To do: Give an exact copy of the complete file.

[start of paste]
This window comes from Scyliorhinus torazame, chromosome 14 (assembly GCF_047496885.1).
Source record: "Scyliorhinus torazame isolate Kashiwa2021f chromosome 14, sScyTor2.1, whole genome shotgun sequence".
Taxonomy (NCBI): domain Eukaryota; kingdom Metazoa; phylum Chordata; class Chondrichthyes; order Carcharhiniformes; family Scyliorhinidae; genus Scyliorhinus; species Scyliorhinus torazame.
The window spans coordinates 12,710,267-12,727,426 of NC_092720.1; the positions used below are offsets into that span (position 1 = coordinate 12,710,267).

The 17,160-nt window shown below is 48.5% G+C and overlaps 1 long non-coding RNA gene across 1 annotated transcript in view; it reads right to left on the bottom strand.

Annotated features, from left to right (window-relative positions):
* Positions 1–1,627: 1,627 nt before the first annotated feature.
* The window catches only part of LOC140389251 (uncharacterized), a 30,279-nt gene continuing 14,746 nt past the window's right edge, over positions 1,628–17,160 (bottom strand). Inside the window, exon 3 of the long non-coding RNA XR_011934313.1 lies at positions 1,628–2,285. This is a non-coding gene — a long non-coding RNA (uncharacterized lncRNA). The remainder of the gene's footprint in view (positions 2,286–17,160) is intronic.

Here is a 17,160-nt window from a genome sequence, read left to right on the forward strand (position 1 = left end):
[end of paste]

This window comes from Scyliorhinus torazame, chromosome 14 (assembly GCF_047496885.1).
Source record: "Scyliorhinus torazame isolate Kashiwa2021f chromosome 14, sScyTor2.1, whole genome shotgun sequence".
Taxonomy (NCBI): domain Eukaryota; kingdom Metazoa; phylum Chordata; class Chondrichthyes; order Carcharhiniformes; family Scyliorhinidae; genus Scyliorhinus; species Scyliorhinus torazame.
The window spans coordinates 12,710,267-12,727,426 of NC_092720.1; the positions used below are offsets into that span (position 1 = coordinate 12,710,267).

The 17,160-nt window shown below is 48.5% G+C and overlaps 1 long non-coding RNA gene across 1 annotated transcript in view; it reads right to left on the bottom strand.

Annotated features, from left to right (window-relative positions):
* Positions 1–1,627: 1,627 nt before the first annotated feature.
* The window catches only part of LOC140389251 (uncharacterized), a 30,279-nt gene continuing 14,746 nt past the window's right edge, over positions 1,628–17,160 (bottom strand). Inside the window, exon 3 of the long non-coding RNA XR_011934313.1 lies at positions 1,628–2,285. This is a non-coding gene — a long non-coding RNA (uncharacterized lncRNA). The remainder of the gene's footprint in view (positions 2,286–17,160) is intronic.

Here is a 17,160-nt window from a genome sequence, read left to right on the forward strand (position 1 = left end):